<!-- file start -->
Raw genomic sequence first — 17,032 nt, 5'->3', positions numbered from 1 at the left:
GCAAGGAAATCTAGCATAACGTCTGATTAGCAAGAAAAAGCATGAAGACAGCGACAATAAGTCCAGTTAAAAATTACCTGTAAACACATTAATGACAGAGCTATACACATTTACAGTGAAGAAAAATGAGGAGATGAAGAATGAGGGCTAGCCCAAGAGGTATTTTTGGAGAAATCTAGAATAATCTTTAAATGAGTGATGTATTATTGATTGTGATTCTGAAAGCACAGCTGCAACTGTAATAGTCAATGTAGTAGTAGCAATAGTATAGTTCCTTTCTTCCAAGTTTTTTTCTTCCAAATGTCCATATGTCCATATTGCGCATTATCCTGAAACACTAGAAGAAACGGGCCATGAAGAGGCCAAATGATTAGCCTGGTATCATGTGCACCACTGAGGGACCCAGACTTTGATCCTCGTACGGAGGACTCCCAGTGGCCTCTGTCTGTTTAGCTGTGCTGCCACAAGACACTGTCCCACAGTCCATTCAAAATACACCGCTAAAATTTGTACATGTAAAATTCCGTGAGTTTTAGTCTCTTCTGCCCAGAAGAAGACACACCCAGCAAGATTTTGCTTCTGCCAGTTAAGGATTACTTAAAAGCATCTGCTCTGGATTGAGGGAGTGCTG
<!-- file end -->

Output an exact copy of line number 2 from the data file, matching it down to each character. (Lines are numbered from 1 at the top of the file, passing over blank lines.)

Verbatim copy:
GCAAGGAAATCTAGCATAACGTCTGATTAGCAAGAAAAAGCATGAAGACAGCGACAATAAGTCCAGTTAAAAATTACCTGTAAACACATTAATGACAGAGCTATACACATTTACAGTGAAGAAAAATGAGGAGATGAAGAATGAGGGCTAGCCCAAGAGGTATTTTTGGAGAAATCTAGAATAATCTTTAAATGAGTGATGTATTATTGATTGTGATTCTGAAAGCACAGCTGCAACTGTAATAGTCAATGTAGTAGTAGCAATAGTATAGTTCCTTTCTTCCAAGTTTTTTTCTTCCAAATGTCCATATGTCCATATTGCGCATTATCCTGAAACACTAGAAGAAACGGGCCATGAAGAGGCCAAATGATTAGCCTGGTATCATGTGCACCACTGAGGGACCCAGACTTTGATCCTCGTACGGAGGACTCCCAGTGGCCTCTGTCTGTTTAGCTGTGCTGCCACAAGACACTGTCCCACAGTCCATTCAAAATACACCGCTAAAATTTGTACATGTAAAATTCCGTGAGTTTTAGTCTCTTCTGCCCAGAAGAAGACACACCCAGCAAGATTTTGCTTCTGCCAGTTAAGGATTACTTAAAAGCATCTGCTCTGGATTGAGGGAGTGCTG